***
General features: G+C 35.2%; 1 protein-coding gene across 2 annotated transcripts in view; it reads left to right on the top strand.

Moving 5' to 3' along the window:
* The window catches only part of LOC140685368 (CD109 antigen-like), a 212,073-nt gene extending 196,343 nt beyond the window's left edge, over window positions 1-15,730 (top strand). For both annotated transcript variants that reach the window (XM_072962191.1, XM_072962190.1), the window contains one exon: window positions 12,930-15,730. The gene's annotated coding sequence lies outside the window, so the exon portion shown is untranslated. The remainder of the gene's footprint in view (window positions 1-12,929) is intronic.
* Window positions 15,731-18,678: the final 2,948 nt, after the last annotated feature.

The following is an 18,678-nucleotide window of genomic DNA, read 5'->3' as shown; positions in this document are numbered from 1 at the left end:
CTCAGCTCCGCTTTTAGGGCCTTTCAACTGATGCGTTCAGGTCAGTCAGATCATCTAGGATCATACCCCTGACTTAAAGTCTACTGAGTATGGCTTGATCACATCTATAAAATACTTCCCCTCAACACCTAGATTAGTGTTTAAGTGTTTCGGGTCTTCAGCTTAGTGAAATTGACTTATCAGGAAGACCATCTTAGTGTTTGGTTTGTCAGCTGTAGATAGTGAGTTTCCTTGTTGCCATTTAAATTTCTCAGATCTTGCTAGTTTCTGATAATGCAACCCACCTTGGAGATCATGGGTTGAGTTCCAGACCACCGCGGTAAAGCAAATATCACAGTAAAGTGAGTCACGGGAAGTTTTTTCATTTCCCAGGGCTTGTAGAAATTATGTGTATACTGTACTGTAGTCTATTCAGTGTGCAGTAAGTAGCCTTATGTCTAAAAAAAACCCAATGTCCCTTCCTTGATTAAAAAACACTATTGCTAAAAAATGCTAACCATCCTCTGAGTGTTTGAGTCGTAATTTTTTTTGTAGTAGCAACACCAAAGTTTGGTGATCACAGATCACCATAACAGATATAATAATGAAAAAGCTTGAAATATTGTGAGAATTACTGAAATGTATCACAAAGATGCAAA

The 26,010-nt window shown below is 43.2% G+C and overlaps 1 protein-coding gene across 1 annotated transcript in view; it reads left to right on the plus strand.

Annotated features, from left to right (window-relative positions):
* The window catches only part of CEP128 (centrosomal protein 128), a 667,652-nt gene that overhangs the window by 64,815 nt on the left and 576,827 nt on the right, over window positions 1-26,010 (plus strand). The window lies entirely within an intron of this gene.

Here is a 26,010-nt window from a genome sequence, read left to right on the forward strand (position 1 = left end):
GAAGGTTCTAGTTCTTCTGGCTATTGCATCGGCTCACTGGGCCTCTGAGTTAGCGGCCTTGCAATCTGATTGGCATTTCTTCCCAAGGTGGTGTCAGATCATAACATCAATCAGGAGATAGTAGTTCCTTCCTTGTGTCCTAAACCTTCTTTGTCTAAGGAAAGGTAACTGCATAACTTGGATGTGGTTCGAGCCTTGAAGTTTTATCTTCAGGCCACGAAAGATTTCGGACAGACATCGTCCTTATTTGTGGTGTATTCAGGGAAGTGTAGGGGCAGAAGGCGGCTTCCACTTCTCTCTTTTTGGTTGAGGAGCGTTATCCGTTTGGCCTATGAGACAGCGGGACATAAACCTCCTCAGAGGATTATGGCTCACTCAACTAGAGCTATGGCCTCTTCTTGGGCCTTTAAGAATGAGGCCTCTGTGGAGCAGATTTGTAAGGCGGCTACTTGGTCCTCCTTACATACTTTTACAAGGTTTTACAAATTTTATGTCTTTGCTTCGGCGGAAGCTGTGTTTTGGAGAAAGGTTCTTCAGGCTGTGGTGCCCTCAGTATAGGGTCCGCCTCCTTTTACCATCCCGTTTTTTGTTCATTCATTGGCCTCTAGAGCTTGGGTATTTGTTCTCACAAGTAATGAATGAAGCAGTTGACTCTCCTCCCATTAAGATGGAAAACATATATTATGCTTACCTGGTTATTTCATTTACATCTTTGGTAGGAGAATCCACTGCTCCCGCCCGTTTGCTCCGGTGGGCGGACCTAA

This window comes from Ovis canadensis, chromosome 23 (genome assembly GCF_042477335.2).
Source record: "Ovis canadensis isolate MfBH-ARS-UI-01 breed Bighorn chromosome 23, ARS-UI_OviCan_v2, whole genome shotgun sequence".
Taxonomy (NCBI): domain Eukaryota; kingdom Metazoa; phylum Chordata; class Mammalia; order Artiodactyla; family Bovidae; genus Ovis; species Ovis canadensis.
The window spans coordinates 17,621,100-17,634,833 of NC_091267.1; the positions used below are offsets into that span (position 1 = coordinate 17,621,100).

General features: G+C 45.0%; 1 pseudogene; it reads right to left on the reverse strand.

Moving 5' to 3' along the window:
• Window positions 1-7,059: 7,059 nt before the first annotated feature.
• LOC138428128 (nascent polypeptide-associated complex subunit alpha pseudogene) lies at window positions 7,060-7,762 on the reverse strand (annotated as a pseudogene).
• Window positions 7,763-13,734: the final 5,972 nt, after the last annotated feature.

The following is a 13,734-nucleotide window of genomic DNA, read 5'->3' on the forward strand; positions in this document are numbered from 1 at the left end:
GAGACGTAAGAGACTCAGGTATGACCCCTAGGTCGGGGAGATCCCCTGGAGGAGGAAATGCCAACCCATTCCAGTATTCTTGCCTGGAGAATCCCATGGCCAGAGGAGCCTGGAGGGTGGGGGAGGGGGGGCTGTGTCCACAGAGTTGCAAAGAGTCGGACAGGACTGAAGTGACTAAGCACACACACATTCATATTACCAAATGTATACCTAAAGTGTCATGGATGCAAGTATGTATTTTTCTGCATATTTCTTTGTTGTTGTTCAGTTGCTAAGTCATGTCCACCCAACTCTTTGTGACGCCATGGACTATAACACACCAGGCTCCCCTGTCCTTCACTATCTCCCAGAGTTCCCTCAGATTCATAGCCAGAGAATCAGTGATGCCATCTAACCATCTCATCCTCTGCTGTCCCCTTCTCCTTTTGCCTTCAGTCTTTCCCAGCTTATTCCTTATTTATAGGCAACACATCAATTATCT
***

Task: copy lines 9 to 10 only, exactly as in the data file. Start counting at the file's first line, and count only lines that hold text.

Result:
* The window catches only part of CEP128 (centrosomal protein 128), a 667,652-nt gene that overhangs the window by 64,815 nt on the left and 576,827 nt on the right, over window positions 1-26,010 (plus strand). The window lies entirely within an intron of this gene.

Here is a 26,010-nt window from a genome sequence, read left to right on the forward strand (position 1 = left end):